A few months ago I ran across Philips Zimbardo’s talk on time perspective. It’s one of many quirky RSA animations that use videos of drawings to illustrate a lecture with great effect. Zimbardo’s time perspective lecture focused on the difference between past, present and future oriented time perspectives, how they evolve out of specific places and cultures and what they mean for 21st century humans, particularly for the youngest generation–often referred to as our “cyber natives.” It is a fascinating look at the way a simple thing like how we perceive time can change our outlook of the world and our expectations for our selves and our social and professional paths.
This week I am in Youngstown, Ohio doing some school visits and other creative projects. I’ve been working in this part of Ohio for a few years and always enjoy coming here because it is a place where I have really been able to blend all my professional passions–education, the arts and environmental interests. But, once upon a time, I also went to graduate school in nearby Cleveland and so it represents a place in my own timeline that was pivotal in so many ways. Yesterday, between visiting friends, I drove around my old stomping grounds in Cleveland Heights and felt the existential impact of time passage in a profound way.
On the one side of this personal timeline is my old apartment on Hampshire Boulevard. Standing at the front of this building, I see a figurative doorway of time. It represents a time in my youngest adulthood that was full of different friends and different adventures. It was a time of curiosity, exploration, anxiety and, admittedly, lots of vice and little virtue. A time before marriage, career, parenthood and all those responsibilities… a time before knowing who I might become. Looking at this pile of bricks it is ironic to me that although two decades have passed, the building is exactly as it was–housing some other person who is busy making their own way–but my life has evolved in ways that I could not have predicted or imagined.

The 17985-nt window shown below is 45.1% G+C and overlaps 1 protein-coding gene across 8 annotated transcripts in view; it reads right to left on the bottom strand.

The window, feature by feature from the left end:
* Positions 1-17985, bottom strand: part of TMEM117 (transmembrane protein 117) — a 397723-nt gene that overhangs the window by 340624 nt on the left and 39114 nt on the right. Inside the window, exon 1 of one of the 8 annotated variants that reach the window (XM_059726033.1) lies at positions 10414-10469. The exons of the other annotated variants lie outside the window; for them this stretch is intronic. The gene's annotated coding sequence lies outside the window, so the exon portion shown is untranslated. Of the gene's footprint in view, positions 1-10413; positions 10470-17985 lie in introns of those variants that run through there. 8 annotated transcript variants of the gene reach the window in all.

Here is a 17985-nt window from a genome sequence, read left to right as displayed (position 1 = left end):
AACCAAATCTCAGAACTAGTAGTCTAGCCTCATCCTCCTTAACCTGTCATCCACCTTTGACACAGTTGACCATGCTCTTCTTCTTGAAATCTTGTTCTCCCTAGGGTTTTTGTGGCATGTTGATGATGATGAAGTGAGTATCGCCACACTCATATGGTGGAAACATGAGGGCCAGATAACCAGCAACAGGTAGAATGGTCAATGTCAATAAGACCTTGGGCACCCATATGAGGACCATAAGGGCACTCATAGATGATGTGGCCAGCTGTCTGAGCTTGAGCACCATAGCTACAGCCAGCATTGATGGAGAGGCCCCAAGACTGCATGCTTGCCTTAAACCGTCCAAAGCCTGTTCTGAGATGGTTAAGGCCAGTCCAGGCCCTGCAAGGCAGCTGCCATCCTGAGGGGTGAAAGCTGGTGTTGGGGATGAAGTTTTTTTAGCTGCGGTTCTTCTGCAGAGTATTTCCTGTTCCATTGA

Fast forward to the other end of my timeline: the present. After snapping the shot of my old digs I met a brand, new friend for lunch. Nina and I have been taking an online certification class together and, in a serendipitous turn of events, she and I were both in Cleveland on the same weekend. We “met” months ago and have truly connected in many sweet, funny and thoughtful conversations, both on the phone and in emails, however, this was our first actual face to face meeting. I joked with her that it was a little bit like a blind date and must admit that there was a butterflies-in-the-stomach feeling that is really similar to a blind date! My lunch date with Nina represents a new doorway in my life… new friends, new adventures, new curiosities, new explorations, anxieties and, fortunately, less vice and a little more virtue. We talked about our work in the arts and brainstormed lots of exciting ways that we might collaborate professionally. It was a good, good time.
Later I had dinner with a family for whom I used to be a nanny. My former ward took a break from studying in her dorm room at Case Western to join us for dinner… we laughed about her imaginary friend, Mango, and the song lyrics she once wrote for her two best songs, “Candy Bar” and “Can of Soup.” Where once I changed her diapers and helped her hold crayons, now I asked her about her plans for her own future… her place in the world not so much different than mine was in my old apartment on Hampshire Boulevard 20 years ago. Time marches on.
Zimbardo talks about the pros and cons of being either past, present or future oriented. Sometimes, I think, it’s good to take a moment to be all three at once. Yesterday I felt the pull of the past, along with all of the gratitude and regret that only the past can bring and I felt the excitement and hope for the future that comes with the impossible unknowing of the unknown. But, most of all, in this place, I felt a surreal mix that tells me the present is a crazy blend of all of our life’s experiences plus our expectations of the future and that, combined with actual places that hold our histories, speaks to us about who we have been, who we are and who we might become.
TRY THIS WEEK: Honor your timeline.